Farewell to a founder
It is with sadness that we record that Maureen Barnes, co-founder of this magazine in 1993 and author of many of its early investigations, died at Halesworth, Suffolk, England on 24 June, weeks following a stroke.
A buouyant, straight-talking personality who loved cooking for friends – many of whom will picture her with a dog on her lap and a green parrot perched on her shoulder, lovingly nibbling her ear.
After her retirement in 1998, Barnes moved to England where she was born and grew up. She is survived by her son, Andrew, daughter Nicola and a grandson.
Post Office strikes again
Most South Africans and media appear not to have noticed that the Post Office management and many of its thousands of workers are determined to do their bit to finally sink the postal service – and in the process cause further damage to the national economy. Unannounced, they have been on some form of strike since May. Is their ambition to join the social grants queues now forming outside what once were post offices?
In 2009 PO workers launched flash strikes that crippled the entire postal system for months (Christmas cards and gifts were delivered the following June, if at all, remember?). In the process, the Post Office lost a significant percentage of its already diminished client base. Noseweek lost many of its subscribers. The remainder were asked to provide PO box addresses as the easier and speedier route and things stabilised.
In recent months, with the financial help of many friends, we made important steps towards implementing plans to update and upgrade both our content and presentation. While much of this is planned to enhance our online presence, Noseweek remains predominantly a print magazine: most of our readers prefer our long-form, plotted-out, fact-based sort of journalism in print.
We had hardly taken the first step when the Post Office once again sabotaged everything. Early in May, unannounced, postal workers at the country’s two biggest sorting hubs, Witspos, which serves the greater Johannesburg region and overseas mail, and Tshwane, which covers Pretoria and surrounds as well as all towns to the north, went on a go-slow. By the end of May, there was a five-week pileup of unsorted mail. Because there was no more storage space, Cape Town stopped shunting mail up north.
When Noseweek went to investigate, acres of pallets of unsorted Gauteng-bound mail covered the entire sorting hall floor, including mass mailings from Sanlam and Old Mutual as well as tons of magazines from Media 24 and EE Publishers. Nose’s Gauteng subscribers could count themselves lucky to receive theirs five weeks late.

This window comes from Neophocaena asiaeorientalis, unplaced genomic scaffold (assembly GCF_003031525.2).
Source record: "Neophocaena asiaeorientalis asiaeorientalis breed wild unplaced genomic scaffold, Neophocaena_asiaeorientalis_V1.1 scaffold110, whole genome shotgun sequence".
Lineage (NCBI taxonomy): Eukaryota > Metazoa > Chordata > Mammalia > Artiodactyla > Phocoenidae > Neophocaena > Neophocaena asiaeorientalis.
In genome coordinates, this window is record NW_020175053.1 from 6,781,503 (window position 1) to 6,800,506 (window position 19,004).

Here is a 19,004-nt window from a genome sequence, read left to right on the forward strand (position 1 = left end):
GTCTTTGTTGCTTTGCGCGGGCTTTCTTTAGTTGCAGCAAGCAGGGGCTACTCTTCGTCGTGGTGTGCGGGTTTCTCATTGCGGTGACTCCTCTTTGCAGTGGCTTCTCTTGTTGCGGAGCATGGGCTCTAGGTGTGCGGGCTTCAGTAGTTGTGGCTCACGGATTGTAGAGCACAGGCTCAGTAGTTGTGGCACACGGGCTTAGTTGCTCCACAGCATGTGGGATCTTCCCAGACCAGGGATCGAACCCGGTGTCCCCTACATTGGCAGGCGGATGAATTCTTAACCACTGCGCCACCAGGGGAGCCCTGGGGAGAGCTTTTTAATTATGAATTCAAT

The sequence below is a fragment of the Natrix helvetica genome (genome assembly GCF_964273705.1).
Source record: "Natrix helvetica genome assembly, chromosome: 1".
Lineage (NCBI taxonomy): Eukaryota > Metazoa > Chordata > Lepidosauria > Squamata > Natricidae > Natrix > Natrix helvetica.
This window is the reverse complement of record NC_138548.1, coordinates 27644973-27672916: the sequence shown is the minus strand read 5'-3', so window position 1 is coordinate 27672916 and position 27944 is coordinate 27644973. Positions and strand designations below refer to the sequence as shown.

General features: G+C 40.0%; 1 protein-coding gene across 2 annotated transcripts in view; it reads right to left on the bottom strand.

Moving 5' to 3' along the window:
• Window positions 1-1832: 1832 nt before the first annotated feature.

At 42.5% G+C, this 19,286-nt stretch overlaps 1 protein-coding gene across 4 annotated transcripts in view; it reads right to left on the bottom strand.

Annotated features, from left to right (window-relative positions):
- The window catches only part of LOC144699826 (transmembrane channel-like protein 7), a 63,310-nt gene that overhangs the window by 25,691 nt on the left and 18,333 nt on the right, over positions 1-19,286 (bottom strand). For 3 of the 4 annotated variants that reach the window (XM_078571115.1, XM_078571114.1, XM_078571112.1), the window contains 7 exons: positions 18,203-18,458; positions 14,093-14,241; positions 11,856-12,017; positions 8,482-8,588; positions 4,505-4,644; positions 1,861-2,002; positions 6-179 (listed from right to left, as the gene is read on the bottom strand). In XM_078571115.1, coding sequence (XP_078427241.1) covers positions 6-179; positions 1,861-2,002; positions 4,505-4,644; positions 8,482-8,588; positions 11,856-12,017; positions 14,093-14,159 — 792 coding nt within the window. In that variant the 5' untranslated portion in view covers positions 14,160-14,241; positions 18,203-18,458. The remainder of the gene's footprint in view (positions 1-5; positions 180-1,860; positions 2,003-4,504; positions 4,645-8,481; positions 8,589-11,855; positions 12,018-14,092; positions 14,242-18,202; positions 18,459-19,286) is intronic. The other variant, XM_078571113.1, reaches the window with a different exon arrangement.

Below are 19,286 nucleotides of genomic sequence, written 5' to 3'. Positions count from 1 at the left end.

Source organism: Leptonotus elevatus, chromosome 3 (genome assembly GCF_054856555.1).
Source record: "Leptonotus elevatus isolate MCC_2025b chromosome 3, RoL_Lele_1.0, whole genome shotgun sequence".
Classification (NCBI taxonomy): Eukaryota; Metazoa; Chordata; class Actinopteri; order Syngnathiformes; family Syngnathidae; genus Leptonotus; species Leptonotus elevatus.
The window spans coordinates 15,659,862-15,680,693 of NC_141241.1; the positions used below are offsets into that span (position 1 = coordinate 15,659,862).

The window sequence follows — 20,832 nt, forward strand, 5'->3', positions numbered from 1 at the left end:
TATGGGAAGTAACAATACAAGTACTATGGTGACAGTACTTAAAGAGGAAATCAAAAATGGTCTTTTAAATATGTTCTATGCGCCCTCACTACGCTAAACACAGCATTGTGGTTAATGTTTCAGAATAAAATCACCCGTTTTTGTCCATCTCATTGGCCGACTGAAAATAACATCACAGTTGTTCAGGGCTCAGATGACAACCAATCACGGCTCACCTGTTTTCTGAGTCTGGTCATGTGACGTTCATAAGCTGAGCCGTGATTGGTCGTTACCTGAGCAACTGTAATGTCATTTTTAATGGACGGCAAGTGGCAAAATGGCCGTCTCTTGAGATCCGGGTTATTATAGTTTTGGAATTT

Two-and-a-half months on, and still no change. Hundreds of expired Noseweek subscribers have yet to renew. We have dropped everything to cope with the crisis. If you haven’t received your June and July issues, call us and we will try to arrange an alternative method of delivery.
Covering for overpriced briefs
In March, (nose223) we reported that the fee bills of three senior Johannesburg advocates who represented Investec in opposing a court action against the bank by various Randgold minority shareholders, had been found by the court’s Taxing Master to have charged eight times more than was reasonable. He reduced their total fee bills from R2.4 million to just R305,550.
Noseweek named the three as A P “Tony” Rubens SC, Shanee Stein SC and Jonathan Blou SC. All were briefed by Werksmans Attorneys (who had charged only R69,000).
Subsequently, in March, Korbers Inc acting for the Randgold shareholders who had stood to pay these fees, lodged a complaint of excessive charging against the three advocates with the disciplinary officer of the Johannesburg Society of Advocates (the Johannesburg Bar). On 1 June the chairman of the Professional and Fees committee, P F Rossouw SC, advised the complainants that on 30 May the committee had resolved that “the complaint does not sustain a case of unprofessional conduct” and “accordingly, the committee has closed its inquiry”.
The complainants, who plan an appeal to the General Bar Council of South Africa, asked for the reasons for the Johannesburg Bar’s decision. The answer, on 5 June, came in one sentence: “The Committee does not furnish reasons for its decisions.” So much for those nationally treasured values of transparency and accountability.
One thing the Johannesburg Bar Council can be relied upon to do is look after its own.
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